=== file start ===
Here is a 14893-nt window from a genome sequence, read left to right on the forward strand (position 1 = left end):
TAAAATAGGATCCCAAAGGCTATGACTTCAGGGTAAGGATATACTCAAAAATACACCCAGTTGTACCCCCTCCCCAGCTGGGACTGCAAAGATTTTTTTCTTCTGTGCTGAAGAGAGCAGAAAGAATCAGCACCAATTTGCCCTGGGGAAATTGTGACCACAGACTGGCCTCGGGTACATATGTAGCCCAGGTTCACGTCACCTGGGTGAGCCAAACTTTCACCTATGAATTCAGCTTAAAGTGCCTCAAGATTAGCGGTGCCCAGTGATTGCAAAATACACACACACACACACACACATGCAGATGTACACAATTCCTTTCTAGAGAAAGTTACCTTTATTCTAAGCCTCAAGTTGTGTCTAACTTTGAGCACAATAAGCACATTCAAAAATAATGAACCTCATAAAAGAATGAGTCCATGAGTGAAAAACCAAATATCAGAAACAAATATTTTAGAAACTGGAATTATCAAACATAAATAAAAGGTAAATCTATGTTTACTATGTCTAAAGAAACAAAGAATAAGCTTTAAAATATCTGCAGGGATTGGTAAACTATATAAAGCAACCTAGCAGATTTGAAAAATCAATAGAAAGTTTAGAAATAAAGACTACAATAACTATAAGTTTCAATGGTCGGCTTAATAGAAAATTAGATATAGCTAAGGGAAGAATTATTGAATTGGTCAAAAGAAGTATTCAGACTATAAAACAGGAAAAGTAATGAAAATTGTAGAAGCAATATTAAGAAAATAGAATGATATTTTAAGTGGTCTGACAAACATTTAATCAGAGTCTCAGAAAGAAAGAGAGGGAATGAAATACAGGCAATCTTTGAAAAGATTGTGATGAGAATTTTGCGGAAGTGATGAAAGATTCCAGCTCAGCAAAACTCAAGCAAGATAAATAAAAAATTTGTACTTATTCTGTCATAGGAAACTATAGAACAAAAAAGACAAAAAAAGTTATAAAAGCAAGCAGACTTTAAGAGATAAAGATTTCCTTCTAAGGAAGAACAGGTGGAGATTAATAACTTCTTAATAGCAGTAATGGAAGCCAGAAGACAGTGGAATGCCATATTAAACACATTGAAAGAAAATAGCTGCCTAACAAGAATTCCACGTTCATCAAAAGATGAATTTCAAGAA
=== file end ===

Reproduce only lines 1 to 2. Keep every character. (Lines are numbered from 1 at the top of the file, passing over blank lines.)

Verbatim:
Here is a 14893-nt window from a genome sequence, read left to right on the forward strand (position 1 = left end):
TAAAATAGGATCCCAAAGGCTATGACTTCAGGGTAAGGATATACTCAAAAATACACCCAGTTGTACCCCCTCCCCAGCTGGGACTGCAAAGATTTTTTTCTTCTGTGCTGAAGAGAGCAGAAAGAATCAGCACCAATTTGCCCTGGGGAAATTGTGACCACAGACTGGCCTCGGGTACATATGTAGCCCAGGTTCACGTCACCTGGGTGAGCCAAACTTTCACCTATGAATTCAGCTTAAAGTGCCTCAAGATTAGCGGTGCCCAGTGATTGCAAAATACACACACACACACACACACATGCAGATGTACACAATTCCTTTCTAGAGAAAGTTACCTTTATTCTAAGCCTCAAGTTGTGTCTAACTTTGAGCACAATAAGCACATTCAAAAATAATGAACCTCATAAAAGAATGAGTCCATGAGTGAAAAACCAAATATCAGAAACAAATATTTTAGAAACTGGAATTATCAAACATAAATAAAAGGTAAATCTATGTTTACTATGTCTAAAGAAACAAAGAATAAGCTTTAAAATATCTGCAGGGATTGGTAAACTATATAAAGCAACCTAGCAGATTTGAAAAATCAATAGAAAGTTTAGAAATAAAGACTACAATAACTATAAGTTTCAATGGTCGGCTTAATAGAAAATTAGATATAGCTAAGGGAAGAATTATTGAATTGGTCAAAAGAAGTATTCAGACTATAAAACAGGAAAAGTAATGAAAATTGTAGAAGCAATATTAAGAAAATAGAATGATATTTTAAGTGGTCTGACAAACATTTAATCAGAGTCTCAGAAAGAAAGAGAGGGAATGAAATACAGGCAATCTTTGAAAAGATTGTGATGAGAATTTTGCGGAAGTGATGAAAGATTCCAGCTCAGCAAAACTCAAGCAAGATAAATAAAAAATTTGTACTTATTCTGTCATAGGAAACTATAGAACAAAAAAGACAAAAAAAGTTATAAAAGCAAGCAGACTTTAAGAGATAAAGATTTCCTTCTAAGGAAGAACAGGTGGAGATTAATAACTTCTTAATAGCAGTAATGGAAGCCAGAAGACAGTGGAATGCCATATTAAACACATTGAAAGAAAATAGCTGCCTAACAAGAATTCCACGTTCATCAAAAGATGAATTTCAAGAA